Hundreds of thousands of Kiwis found to be paying the wrong tax rate on their KiwiSaver earnings highlights the poor state of financial literacy in this country, says an industry leader.
Sam Stubbs, founder and managing director of KiwiSaver provider Simplicity, said there is a clear point of difference between those with a deep understanding and active interest in money matters and those who don't.
It's a sad reality within society, he said, particularly given the country's appalling rates of depression and mental health issues - many stemming from money woes.
Last year the Government's Mental Health and Addiction inquiry found one-in-five New Zealanders experienced mental illness or significant mental distress in their lifetime, costing the economy $12 billion a year.
"People talk about mental health and depression being a problem in New Zealand - the number one cause of mental health problems is money problems and yet we don't teach these things in school," said Stubbs.
"One of the best fences at the top of the cliff in terms of preventing depression and mental health issues is getting people to understand and get on top of their money problems."
Inland Revenue Department (IRD) spent more than $1 billion on a new automated and digitised tax system introduced in April which detected 450,000 people paying the incorrect prescribed investor rate (PIR).
New Zealanders have to choose their own prescribed investor rates on managed funds such as KiwiSaver.
A spokesperson for IRD said the tax department did not incorrectly tax people, rather people had supplied their investment providers with the wrong PIR.
IRD does not yet have a figure on how much money would be retrieved following the incorrect tax rates applied in the last financial year.
The 'massive issue with very lazy KiwiSaver managers'
Stubbs said there were two reasons why so many Kiwis were paying the wrong tax rate: either they did not know or they decided to pay lower tax knowing that they would be asked for the tax at the end of the year. The latter, less common, he said.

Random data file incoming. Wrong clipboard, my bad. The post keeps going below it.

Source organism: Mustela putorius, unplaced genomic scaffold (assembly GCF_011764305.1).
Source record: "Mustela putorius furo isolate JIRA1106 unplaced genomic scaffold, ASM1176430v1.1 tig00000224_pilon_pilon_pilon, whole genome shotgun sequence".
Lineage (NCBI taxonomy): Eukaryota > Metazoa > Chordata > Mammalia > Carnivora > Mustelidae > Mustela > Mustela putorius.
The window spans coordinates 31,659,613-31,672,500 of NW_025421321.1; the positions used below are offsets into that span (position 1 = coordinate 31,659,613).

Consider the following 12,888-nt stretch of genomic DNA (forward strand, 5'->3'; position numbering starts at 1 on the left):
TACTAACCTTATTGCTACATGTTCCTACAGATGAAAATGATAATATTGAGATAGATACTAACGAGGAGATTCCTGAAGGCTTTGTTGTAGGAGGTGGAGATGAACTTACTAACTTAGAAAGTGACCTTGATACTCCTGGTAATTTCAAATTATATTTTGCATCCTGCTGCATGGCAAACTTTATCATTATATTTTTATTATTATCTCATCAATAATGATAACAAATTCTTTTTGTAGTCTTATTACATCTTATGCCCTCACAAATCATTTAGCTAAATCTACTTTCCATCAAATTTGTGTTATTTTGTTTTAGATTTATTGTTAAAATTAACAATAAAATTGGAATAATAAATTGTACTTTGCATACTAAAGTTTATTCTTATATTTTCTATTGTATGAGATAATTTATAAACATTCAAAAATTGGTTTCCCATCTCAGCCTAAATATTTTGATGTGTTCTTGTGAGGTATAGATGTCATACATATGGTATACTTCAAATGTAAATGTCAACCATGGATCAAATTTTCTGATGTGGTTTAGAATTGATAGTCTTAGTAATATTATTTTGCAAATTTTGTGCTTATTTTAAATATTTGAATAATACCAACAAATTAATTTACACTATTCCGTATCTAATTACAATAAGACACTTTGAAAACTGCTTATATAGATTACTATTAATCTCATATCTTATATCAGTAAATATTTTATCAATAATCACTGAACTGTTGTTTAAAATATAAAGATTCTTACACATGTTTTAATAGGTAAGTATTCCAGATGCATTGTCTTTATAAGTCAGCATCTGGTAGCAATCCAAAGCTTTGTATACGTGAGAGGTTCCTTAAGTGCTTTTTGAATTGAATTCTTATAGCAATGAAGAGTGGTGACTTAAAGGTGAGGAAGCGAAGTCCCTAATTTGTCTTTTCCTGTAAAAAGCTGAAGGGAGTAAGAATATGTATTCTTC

"The people who are least likely to know their PIR rate are those in default funds and those people who have pretty low balances or don't pay a lot of attention to their money, finances and savings.
"I think there will be relatively few examples of high balance members getting it wrong."
Commission for Financial Capability personal finance expert Tom Hartmann said KiwiSaver was set up to be the responsibility of the members to correct their tax rates.
"Unfortunately members are being defaulted into KiwiSaver and they have to opt out, if they don't engage they don't really have an opportunity to correct their tax rate and it seems really unfair in that not doing that they end up paying much higher tax rates and are not able to claw that back at all," Hartmann said, adding that the 450,000 figure of those not paying the incorrect prescribed investor rates was "way higher" than he had anticipated.
Hartmann said the people paying the wrong tax rate were generally those earning low incomes, below $48,000.
"Part of it is education, part of it is how the system opts you into KiwiSaver - it's up to you to get your settings right.
"People need to be switched on to what is happening with their KiwiSaver."
Stubbs believes many Kiwis would have been paying the wrong tax on managed funds for years, decades even, depending on when they first signed up to the fund.
The irony in the situation is many New Zealanders were advantaged by being in KiwiSaver by the tax system compared to any other form of savings because the rate of tax in KiwiSaver is lower than in other investments, Stubbs said.
PIR for residents is based on income from the last two years. The prescribed guideline rates are 10.5 per cent for those earning an income between 0 and $14,000, 17.5 per cent for those between $14,001 to $48,000 and 28 per cent for those earning more than $48,001.
"When KiwiSaver was set up it was originally designed to provide a small tax incentive to save ... one of the reason KiwiSaver is likely to do better than another investment is because you will pay less tax over time," Stubbs said.
He believes the new system will permanently stamp out incorrect tax rates - not only because the system can now detect it but because unexpected letters will encourage people to find out what rate is applicable to them.
He sees the situation as a one-off event and the fault largely of the individual as opposed to the provider.
He said it was shocking that many Kiwis did not know their tax rate but also "indicative" of how simple and easy New Zealand's tax system was.
"In a funny way this is actually an endorsement of how simple our tax system is. This is one of very few times where a person would have to know what tax rate applies to them, most people on a salary don't have to worry about that."
An unintended benefit of the situation meant people would now be aware that there is a tax advantage in KiwiSaver even if there is a top rate applicable, he said.
Rebates owed to Government could be significant in that it helps the department recoup the cost of upgrading the system, Stubbs said.